"The birth of my daughter gave me the passion to really try to make things better."
What life lessons did you learn from your mother?
I grew up with a mother whose attitude was “I can”, not “it's impossible”. She really believed in the promise and possibility of this country, even though she was born under de facto apartheid. She's my heroine to this day – and when you grow up with a role model like that, you don't think of your limitations either as a woman or as a person of color - you just get out there. I would say that my mother's ultimate message was to love yourself, to believe the best of the people around you, and to believe in the possibility of a world that you may not live to see.
What do you hope to pass onto your daughter?
I am different from my mother. But I have tried to infuse my daughter's life with the kind of magic that my mother infused my life with. She could make a trip to the supermarket a magical adventure, or take hamburger and turn it into a gourmet meal. I am striving to create that same kind of magic for my daughter, through a sense of wonder and celebration of beauty in the human spirit. I'm big on exposing her to the arts; that's vital to me. I call myself the Minister of Culture in our home. I am certainly trying to continue the emotional legacy begun not just by my mother, but also by my grandmother who - as an immigrant to this country from Haiti - created an atmosphere of beauty and splendor with very little.
How did motherhood change you?
Before my daughter was born, there was a part of me that was becoming so disillusioned with the world – It was just such a mess with the environment and so many of the other issues, I often wanted to just retreat to my cocoon. But the birth of my daughter gave me the passion to continue and really try to make things better and believe that whatever your little role is, that you must fight for what you believe in to make things better. You want to know that you left something behind, that you left your little corner of the world better than it was.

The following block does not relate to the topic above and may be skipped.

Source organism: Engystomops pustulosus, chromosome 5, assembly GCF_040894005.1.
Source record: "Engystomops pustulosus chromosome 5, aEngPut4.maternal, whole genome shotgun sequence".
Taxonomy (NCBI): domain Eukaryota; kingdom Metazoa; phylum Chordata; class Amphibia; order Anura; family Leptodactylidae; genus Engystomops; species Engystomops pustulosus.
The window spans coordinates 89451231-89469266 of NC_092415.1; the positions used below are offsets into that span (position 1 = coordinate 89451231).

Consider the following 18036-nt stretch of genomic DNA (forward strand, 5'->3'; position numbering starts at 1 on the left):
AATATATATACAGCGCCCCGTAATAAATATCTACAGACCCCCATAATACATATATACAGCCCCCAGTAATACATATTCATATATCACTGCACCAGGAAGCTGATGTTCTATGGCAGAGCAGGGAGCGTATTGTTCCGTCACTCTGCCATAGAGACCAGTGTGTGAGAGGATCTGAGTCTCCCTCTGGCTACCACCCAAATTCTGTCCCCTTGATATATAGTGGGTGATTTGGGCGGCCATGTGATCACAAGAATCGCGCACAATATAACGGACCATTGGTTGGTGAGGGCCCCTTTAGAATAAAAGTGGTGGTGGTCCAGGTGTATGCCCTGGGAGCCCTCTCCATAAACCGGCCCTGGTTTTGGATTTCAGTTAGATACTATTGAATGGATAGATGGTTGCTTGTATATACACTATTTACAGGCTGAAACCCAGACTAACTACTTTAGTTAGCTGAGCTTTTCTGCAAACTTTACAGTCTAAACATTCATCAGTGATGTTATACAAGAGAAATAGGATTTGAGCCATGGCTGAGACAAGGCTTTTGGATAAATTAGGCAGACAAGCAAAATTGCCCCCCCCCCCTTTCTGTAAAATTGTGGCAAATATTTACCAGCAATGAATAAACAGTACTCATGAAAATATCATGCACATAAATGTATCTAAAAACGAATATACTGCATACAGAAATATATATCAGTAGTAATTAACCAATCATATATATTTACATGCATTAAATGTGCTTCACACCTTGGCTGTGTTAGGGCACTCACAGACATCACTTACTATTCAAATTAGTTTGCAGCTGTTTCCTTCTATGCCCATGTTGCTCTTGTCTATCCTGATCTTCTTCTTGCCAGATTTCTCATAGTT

How has your daughter changed the way you approach writing?
As a writer, you reach a point where you don't want to write what other people tell you to write. You want to write about the things that you're passionate about. I'm passionate about writing about women. I'm passionate about writing about people of color who are not seen on the big screen, and sometimes not even on television. I'm passionate about writing about family. My daughter is my priority, but I want all of my work to honor her and to help make people see the world in different ways so that when she steps into it, it will be a more welcoming place.
What is your advice to the next generation?
If I could say one thing to the next generation, it would be understand that we are all one. Remember your humanity and the humanity of all of the people around you. Whatever it is you do in life, use it to connect to other human beings, to honor their humanity and, in so doing, uplift your own.